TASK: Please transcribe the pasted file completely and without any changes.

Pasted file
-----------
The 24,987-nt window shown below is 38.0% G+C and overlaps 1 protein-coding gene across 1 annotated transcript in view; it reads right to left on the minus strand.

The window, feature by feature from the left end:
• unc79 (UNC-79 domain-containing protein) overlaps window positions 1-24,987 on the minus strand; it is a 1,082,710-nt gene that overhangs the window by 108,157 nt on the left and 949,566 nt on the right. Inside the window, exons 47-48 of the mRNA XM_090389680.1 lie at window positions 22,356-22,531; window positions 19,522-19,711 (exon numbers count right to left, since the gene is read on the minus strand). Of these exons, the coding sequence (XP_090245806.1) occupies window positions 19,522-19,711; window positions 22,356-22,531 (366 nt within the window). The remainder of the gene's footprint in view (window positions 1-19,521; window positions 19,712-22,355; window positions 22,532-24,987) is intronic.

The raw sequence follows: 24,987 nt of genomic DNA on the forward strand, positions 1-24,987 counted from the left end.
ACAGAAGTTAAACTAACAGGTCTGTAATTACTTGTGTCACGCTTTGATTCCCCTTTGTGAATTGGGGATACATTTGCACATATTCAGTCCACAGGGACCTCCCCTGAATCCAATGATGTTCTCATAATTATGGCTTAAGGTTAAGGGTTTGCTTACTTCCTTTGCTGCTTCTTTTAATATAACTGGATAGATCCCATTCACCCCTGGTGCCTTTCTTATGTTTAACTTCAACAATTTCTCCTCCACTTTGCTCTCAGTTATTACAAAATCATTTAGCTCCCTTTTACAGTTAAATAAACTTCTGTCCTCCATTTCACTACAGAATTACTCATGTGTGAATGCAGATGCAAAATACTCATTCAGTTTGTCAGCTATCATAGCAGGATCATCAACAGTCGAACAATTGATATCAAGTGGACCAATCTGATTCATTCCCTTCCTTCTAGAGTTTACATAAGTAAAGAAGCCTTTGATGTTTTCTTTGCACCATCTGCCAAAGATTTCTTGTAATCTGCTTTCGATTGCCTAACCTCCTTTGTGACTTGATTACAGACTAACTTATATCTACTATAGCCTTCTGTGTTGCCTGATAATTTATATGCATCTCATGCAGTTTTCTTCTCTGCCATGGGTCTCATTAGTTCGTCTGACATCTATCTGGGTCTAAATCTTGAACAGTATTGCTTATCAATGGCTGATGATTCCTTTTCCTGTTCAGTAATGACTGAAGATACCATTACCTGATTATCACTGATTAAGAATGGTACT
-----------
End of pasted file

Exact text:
The 24,987-nt window shown below is 38.0% G+C and overlaps 1 protein-coding gene across 1 annotated transcript in view; it reads right to left on the minus strand.

The window, feature by feature from the left end:
• unc79 (UNC-79 domain-containing protein) overlaps window positions 1-24,987 on the minus strand; it is a 1,082,710-nt gene that overhangs the window by 108,157 nt on the left and 949,566 nt on the right. Inside the window, exons 47-48 of the mRNA XM_090389680.1 lie at window positions 22,356-22,531; window positions 19,522-19,711 (exon numbers count right to left, since the gene is read on the minus strand). Of these exons, the coding sequence (XP_090245806.1) occupies window positions 19,522-19,711; window positions 22,356-22,531 (366 nt within the window). The remainder of the gene's footprint in view (window positions 1-19,521; window positions 19,712-22,355; window positions 22,532-24,987) is intronic.

The raw sequence follows: 24,987 nt of genomic DNA on the forward strand, positions 1-24,987 counted from the left end.
ACAGAAGTTAAACTAACAGGTCTGTAATTACTTGTGTCACGCTTTGATTCCCCTTTGTGAATTGGGGATACATTTGCACATATTCAGTCCACAGGGACCTCCCCTGAATCCAATGATGTTCTCATAATTATGGCTTAAGGTTAAGGGTTTGCTTACTTCCTTTGCTGCTTCTTTTAATATAACTGGATAGATCCCATTCACCCCTGGTGCCTTTCTTATGTTTAACTTCAACAATTTCTCCTCCACTTTGCTCTCAGTTATTACAAAATCATTTAGCTCCCTTTTACAGTTAAATAAACTTCTGTCCTCCATTTCACTACAGAATTACTCATGTGTGAATGCAGATGCAAAATACTCATTCAGTTTGTCAGCTATCATAGCAGGATCATCAACAGTCGAACAATTGATATCAAGTGGACCAATCTGATTCATTCCCTTCCTTCTAGAGTTTACATAAGTAAAGAAGCCTTTGATGTTTTCTTTGCACCATCTGCCAAAGATTTCTTGTAATCTGCTTTCGATTGCCTAACCTCCTTTGTGACTTGATTACAGACTAACTTATATCTACTATAGCCTTCTGTGTTGCCTGATAATTTATATGCATCTCATGCAGTTTTCTTCTCTGCCATGGGTCTCATTAGTTCGTCTGACATCTATCTGGGTCTAAATCTTGAACAGTATTGCTTATCAATGGCTGATGATTCCTTTTCCTGTTCAGTAATGACTGAAGATACCATTACCTGATTATCACTGATTAAGAATGGTACT